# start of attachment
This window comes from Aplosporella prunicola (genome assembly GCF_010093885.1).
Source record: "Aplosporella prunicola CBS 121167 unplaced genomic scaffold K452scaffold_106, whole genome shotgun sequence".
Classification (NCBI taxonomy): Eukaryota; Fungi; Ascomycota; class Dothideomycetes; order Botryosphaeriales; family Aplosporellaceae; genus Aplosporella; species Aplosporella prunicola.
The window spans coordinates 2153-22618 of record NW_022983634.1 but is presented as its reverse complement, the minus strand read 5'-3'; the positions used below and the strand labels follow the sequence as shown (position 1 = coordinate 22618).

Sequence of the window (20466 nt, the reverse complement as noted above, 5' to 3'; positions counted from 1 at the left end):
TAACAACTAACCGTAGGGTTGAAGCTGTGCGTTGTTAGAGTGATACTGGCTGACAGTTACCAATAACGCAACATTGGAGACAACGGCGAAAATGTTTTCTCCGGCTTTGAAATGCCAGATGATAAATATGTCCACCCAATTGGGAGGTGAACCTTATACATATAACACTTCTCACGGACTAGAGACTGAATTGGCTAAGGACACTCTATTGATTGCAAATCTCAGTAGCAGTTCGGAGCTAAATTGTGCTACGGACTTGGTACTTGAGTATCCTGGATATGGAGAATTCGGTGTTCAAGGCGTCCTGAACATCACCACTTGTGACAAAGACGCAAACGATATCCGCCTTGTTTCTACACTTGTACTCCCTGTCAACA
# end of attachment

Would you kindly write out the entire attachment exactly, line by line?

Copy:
This window comes from Aplosporella prunicola (genome assembly GCF_010093885.1).
Source record: "Aplosporella prunicola CBS 121167 unplaced genomic scaffold K452scaffold_106, whole genome shotgun sequence".
Classification (NCBI taxonomy): Eukaryota; Fungi; Ascomycota; class Dothideomycetes; order Botryosphaeriales; family Aplosporellaceae; genus Aplosporella; species Aplosporella prunicola.
The window spans coordinates 2153-22618 of record NW_022983634.1 but is presented as its reverse complement, the minus strand read 5'-3'; the positions used below and the strand labels follow the sequence as shown (position 1 = coordinate 22618).

Sequence of the window (20466 nt, the reverse complement as noted above, 5' to 3'; positions counted from 1 at the left end):
TAACAACTAACCGTAGGGTTGAAGCTGTGCGTTGTTAGAGTGATACTGGCTGACAGTTACCAATAACGCAACATTGGAGACAACGGCGAAAATGTTTTCTCCGGCTTTGAAATGCCAGATGATAAATATGTCCACCCAATTGGGAGGTGAACCTTATACATATAACACTTCTCACGGACTAGAGACTGAATTGGCTAAGGACACTCTATTGATTGCAAATCTCAGTAGCAGTTCGGAGCTAAATTGTGCTACGGACTTGGTACTTGAGTATCCTGGATATGGAGAATTCGGTGTTCAAGGCGTCCTGAACATCACCACTTGTGACAAAGACGCAAACGATATCCGCCTTGTTTCTACACTTGTACTCCCTGTCAACA